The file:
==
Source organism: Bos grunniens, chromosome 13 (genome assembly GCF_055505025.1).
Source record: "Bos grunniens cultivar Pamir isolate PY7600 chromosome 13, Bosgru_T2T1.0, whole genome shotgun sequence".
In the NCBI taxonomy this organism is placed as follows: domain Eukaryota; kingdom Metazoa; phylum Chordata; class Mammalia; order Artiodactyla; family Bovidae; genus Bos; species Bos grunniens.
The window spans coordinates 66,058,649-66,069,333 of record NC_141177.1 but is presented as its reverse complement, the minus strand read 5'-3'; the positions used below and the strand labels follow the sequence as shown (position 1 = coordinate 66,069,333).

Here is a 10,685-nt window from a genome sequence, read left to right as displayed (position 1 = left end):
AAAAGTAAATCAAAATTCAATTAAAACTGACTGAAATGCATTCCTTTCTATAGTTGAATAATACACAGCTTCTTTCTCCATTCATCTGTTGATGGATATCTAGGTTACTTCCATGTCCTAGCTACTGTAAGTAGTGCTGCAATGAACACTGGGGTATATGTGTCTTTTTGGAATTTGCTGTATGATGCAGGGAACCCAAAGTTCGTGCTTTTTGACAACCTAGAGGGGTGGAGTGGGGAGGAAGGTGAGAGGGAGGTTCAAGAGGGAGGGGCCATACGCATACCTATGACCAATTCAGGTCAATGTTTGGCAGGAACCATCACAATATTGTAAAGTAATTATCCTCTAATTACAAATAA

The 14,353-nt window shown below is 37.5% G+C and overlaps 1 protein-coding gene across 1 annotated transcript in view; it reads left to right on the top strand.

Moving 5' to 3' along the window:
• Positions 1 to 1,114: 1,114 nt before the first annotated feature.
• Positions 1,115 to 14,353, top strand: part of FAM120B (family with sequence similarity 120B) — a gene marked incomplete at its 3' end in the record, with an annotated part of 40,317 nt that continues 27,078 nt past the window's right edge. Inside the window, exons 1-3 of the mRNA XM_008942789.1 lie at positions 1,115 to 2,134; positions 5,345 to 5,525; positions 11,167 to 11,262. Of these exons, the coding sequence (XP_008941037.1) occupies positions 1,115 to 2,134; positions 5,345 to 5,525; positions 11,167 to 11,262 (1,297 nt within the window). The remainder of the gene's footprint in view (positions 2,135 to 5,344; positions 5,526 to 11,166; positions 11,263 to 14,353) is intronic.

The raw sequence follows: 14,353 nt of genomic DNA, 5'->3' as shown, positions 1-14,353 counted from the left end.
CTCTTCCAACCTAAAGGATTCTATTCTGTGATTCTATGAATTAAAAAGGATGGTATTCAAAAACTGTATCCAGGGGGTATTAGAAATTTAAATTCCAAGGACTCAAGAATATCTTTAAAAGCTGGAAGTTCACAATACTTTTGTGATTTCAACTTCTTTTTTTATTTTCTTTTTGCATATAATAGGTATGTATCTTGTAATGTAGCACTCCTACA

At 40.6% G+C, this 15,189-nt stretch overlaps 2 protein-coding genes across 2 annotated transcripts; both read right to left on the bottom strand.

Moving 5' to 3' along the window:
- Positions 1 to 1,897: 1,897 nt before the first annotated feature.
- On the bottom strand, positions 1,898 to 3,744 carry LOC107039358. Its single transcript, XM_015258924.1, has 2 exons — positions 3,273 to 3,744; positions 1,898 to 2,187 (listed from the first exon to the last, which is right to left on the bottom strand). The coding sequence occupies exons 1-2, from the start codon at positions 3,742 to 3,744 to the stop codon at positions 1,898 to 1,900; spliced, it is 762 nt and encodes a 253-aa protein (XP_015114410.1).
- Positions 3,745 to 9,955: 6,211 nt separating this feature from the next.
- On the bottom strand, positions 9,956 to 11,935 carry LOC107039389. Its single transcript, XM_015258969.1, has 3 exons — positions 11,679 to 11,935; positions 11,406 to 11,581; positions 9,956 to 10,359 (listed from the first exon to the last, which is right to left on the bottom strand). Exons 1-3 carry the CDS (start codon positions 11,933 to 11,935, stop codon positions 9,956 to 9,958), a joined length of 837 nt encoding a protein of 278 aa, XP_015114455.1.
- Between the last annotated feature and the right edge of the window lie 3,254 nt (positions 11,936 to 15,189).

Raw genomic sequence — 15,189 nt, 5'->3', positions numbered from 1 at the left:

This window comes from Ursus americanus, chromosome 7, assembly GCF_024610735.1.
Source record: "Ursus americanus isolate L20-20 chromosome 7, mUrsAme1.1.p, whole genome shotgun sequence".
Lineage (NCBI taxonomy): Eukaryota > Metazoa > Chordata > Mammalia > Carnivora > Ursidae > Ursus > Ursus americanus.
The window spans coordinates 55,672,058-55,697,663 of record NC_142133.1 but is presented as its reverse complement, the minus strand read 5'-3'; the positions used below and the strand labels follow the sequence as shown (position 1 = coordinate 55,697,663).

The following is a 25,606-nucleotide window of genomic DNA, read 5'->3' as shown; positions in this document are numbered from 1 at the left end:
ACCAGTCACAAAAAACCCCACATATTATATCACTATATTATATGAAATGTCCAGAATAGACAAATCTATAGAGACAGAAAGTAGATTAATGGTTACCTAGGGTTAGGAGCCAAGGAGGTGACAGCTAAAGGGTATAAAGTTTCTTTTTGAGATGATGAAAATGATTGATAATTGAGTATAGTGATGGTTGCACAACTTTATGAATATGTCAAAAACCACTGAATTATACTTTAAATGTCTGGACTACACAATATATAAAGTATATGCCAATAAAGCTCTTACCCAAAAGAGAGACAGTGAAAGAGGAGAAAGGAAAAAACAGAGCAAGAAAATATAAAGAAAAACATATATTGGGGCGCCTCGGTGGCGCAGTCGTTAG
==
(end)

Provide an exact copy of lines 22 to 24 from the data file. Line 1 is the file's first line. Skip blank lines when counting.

Source record: "Ursus americanus isolate L20-20 chromosome 7, mUrsAme1.1.p, whole genome shotgun sequence".
Lineage (NCBI taxonomy): Eukaryota > Metazoa > Chordata > Mammalia > Carnivora > Ursidae > Ursus > Ursus americanus.
The window spans coordinates 55,672,058-55,697,663 of record NC_142133.1 but is presented as its reverse complement, the minus strand read 5'-3'; the positions used below and the strand labels follow the sequence as shown (position 1 = coordinate 55,697,663).